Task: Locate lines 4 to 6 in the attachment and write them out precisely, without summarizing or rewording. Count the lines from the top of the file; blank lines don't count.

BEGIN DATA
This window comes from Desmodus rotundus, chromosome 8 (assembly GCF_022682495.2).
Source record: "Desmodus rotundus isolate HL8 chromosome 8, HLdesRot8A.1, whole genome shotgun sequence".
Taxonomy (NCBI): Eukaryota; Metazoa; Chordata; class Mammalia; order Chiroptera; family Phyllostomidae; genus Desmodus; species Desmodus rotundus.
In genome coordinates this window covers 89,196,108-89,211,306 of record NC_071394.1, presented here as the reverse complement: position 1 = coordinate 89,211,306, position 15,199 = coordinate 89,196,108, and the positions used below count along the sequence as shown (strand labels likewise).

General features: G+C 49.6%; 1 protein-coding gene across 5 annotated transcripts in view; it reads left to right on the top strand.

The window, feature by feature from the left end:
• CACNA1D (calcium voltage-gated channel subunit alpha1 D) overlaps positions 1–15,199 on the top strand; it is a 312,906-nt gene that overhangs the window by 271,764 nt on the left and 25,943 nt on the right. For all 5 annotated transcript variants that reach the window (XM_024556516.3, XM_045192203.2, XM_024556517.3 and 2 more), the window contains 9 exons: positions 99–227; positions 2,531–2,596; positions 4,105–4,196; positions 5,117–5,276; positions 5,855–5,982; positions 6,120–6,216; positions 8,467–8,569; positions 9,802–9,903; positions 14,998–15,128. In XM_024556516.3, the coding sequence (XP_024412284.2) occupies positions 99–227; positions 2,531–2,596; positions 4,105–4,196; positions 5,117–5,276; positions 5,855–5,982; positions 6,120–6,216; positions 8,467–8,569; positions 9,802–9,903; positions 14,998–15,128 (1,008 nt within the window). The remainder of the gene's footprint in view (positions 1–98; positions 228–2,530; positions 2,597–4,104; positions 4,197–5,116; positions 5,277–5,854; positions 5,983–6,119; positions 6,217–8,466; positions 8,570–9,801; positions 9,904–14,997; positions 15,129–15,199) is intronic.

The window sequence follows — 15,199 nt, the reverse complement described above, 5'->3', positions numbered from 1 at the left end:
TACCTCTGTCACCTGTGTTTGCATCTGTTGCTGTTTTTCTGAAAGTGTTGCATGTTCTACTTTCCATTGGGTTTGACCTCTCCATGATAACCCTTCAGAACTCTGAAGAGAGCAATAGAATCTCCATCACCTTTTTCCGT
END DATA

In genome coordinates this window covers 89,196,108-89,211,306 of record NC_071394.1, presented here as the reverse complement: position 1 = coordinate 89,211,306, position 15,199 = coordinate 89,196,108, and the positions used below count along the sequence as shown (strand labels likewise).

General features: G+C 49.6%; 1 protein-coding gene across 5 annotated transcripts in view; it reads left to right on the top strand.

The window, feature by feature from the left end: